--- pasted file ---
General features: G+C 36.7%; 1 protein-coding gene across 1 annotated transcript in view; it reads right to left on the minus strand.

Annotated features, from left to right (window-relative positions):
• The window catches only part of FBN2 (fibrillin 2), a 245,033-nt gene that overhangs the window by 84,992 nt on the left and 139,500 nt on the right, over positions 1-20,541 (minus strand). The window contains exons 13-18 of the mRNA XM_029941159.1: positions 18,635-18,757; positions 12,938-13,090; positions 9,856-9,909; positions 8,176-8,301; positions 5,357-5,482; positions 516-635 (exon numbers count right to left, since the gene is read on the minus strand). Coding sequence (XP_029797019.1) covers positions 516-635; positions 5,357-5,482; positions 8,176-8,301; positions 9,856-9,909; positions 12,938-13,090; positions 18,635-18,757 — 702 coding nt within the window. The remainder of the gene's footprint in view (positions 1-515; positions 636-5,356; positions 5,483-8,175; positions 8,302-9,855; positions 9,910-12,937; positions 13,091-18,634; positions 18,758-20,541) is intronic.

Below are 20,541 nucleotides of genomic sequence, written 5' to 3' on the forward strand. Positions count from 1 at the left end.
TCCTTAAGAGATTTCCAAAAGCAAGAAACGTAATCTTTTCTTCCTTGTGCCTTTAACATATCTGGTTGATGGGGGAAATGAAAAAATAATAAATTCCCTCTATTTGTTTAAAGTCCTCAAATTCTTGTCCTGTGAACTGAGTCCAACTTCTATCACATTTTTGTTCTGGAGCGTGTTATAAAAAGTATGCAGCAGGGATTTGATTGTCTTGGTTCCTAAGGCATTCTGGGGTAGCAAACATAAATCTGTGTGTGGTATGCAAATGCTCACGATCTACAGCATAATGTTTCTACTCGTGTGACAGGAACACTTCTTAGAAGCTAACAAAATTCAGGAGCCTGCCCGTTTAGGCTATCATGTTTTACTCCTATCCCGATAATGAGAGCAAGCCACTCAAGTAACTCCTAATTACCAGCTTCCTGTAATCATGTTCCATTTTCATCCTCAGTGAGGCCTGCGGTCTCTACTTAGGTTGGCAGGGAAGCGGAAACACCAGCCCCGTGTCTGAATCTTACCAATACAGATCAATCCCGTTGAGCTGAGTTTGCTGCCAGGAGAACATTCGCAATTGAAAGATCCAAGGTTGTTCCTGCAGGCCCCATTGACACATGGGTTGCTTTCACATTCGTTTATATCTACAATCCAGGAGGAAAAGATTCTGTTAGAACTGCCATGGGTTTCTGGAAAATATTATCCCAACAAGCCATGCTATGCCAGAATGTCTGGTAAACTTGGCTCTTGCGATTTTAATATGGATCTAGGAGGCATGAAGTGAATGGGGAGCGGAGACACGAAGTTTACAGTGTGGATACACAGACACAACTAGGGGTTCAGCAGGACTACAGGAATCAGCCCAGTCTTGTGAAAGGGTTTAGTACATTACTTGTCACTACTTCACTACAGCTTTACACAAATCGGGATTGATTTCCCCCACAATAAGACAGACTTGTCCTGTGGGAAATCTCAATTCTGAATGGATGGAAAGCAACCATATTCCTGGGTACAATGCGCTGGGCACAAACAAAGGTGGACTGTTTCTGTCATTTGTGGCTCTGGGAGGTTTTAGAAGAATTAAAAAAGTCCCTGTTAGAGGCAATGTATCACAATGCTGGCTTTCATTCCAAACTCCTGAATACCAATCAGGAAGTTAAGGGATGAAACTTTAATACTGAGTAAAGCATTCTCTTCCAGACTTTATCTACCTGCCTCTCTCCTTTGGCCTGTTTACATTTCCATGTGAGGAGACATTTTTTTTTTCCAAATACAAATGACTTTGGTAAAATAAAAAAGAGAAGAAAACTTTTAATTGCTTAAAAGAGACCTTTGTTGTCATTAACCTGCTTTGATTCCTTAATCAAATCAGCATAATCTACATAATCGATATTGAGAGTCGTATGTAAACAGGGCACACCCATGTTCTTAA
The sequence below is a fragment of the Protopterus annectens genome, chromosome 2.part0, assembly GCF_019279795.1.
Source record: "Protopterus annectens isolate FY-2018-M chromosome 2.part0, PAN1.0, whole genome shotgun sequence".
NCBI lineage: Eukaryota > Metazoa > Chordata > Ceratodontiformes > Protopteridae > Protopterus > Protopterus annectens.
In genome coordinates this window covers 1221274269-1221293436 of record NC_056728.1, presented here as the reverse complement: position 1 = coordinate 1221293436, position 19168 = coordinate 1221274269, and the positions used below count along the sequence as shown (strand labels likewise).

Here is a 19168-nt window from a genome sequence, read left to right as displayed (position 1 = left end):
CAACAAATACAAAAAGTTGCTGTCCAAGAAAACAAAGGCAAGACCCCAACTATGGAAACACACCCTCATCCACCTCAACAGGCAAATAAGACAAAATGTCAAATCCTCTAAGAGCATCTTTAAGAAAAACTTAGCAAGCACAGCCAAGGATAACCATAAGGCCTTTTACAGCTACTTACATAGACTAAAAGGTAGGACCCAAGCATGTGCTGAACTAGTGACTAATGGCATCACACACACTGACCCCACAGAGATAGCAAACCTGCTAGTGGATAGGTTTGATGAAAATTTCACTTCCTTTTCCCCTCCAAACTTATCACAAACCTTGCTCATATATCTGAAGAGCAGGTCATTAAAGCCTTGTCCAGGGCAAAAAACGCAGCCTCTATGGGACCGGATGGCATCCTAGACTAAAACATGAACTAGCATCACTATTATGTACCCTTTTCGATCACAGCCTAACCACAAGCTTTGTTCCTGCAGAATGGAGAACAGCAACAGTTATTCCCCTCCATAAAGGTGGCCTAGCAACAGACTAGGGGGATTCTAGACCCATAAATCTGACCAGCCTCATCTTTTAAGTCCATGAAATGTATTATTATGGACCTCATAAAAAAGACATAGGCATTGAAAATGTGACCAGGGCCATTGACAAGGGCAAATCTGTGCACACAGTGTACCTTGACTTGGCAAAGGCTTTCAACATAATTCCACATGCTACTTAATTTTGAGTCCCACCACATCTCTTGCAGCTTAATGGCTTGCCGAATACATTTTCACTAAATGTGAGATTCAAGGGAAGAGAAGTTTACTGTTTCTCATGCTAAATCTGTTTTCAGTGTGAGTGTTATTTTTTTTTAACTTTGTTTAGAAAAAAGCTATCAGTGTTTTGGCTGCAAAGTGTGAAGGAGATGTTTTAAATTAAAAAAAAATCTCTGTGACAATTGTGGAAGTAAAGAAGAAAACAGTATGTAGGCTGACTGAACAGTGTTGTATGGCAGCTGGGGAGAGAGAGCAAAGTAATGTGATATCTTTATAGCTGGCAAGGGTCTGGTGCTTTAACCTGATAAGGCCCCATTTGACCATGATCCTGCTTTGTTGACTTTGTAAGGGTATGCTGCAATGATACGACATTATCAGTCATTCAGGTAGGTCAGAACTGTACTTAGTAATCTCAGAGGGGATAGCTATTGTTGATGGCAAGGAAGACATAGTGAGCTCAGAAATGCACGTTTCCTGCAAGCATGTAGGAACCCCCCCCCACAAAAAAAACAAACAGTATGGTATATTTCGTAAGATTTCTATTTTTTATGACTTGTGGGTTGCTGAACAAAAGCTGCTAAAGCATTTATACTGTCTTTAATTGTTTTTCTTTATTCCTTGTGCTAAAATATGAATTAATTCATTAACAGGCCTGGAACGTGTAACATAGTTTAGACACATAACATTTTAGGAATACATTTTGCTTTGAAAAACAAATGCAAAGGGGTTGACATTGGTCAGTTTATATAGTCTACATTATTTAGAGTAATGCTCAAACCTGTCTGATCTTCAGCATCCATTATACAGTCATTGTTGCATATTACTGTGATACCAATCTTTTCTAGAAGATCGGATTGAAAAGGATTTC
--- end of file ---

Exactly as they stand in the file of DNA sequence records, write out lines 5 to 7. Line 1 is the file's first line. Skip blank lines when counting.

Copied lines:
TCCTTAAGAGATTTCCAAAAGCAAGAAACGTAATCTTTTCTTCCTTGTGCCTTTAACATATCTGGTTGATGGGGGAAATGAAAAAATAATAAATTCCCTCTATTTGTTTAAAGTCCTCAAATTCTTGTCCTGTGAACTGAGTCCAACTTCTATCACATTTTTGTTCTGGAGCGTGTTATAAAAAGTATGCAGCAGGGATTTGATTGTCTTGGTTCCTAAGGCATTCTGGGGTAGCAAACATAAATCTGTGTGTGGTATGCAAATGCTCACGATCTACAGCATAATGTTTCTACTCGTGTGACAGGAACACTTCTTAGAAGCTAACAAAATTCAGGAGCCTGCCCGTTTAGGCTATCATGTTTTACTCCTATCCCGATAATGAGAGCAAGCCACTCAAGTAACTCCTAATTACCAGCTTCCTGTAATCATGTTCCATTTTCATCCTCAGTGAGGCCTGCGGTCTCTACTTAGGTTGGCAGGGAAGCGGAAACACCAGCCCCGTGTCTGAATCTTACCAATACAGATCAATCCCGTTGAGCTGAGTTTGCTGCCAGGAGAACATTCGCAATTGAAAGATCCAAGGTTGTTCCTGCAGGCCCCATTGACACATGGGTTGCTTTCACATTCGTTTATATCTACAATCCAGGAGGAAAAGATTCTGTTAGAACTGCCATGGGTTTCTGGAAAATATTATCCCAACAAGCCATGCTATGCCAGAATGTCTGGTAAACTTGGCTCTTGCGATTTTAATATGGATCTAGGAGGCATGAAGTGAATGGGGAGCGGAGACACGAAGTTTACAGTGTGGATACACAGACACAACTAGGGGTTCAGCAGGACTACAGGAATCAGCCCAGTCTTGTGAAAGGGTTTAGTACATTACTTGTCACTACTTCACTACAGCTTTACACAAATCGGGATTGATTTCCCCCACAATAAGACAGACTTGTCCTGTGGGAAATCTCAATTCTGAATGGATGGAAAGCAACCATATTCCTGGGTACAATGCGCTGGGCACAAACAAAGGTGGACTGTTTCTGTCATTTGTGGCTCTGGGAGGTTTTAGAAGAATTAAAAAAGTCCCTGTTAGAGGCAATGTATCACAATGCTGGCTTTCATTCCAAACTCCTGAATACCAATCAGGAAGTTAAGGGATGAAACTTTAATACTGAGTAAAGCATTCTCTTCCAGACTTTATCTACCTGCCTCTCTCCTTTGGCCTGTTTACATTTCCATGTGAGGAGACATTTTTTTTTTCCAAATACAAATGACTTTGGTAAAATAAAAAAGAGAAGAAAACTTTTAATTGCTTAAAAGAGACCTTTGTTGTCATTAACCTGCTTTGATTCCTTAATCAAATCAGCATAATCTACATAATCGATATTGAGAGTCGTATGTAAACAGGGCACACCCATGTTCTTAA
The sequence below is a fragment of the Protopterus annectens genome, chromosome 2.part0, assembly GCF_019279795.1.
Source record: "Protopterus annectens isolate FY-2018-M chromosome 2.part0, PAN1.0, whole genome shotgun sequence".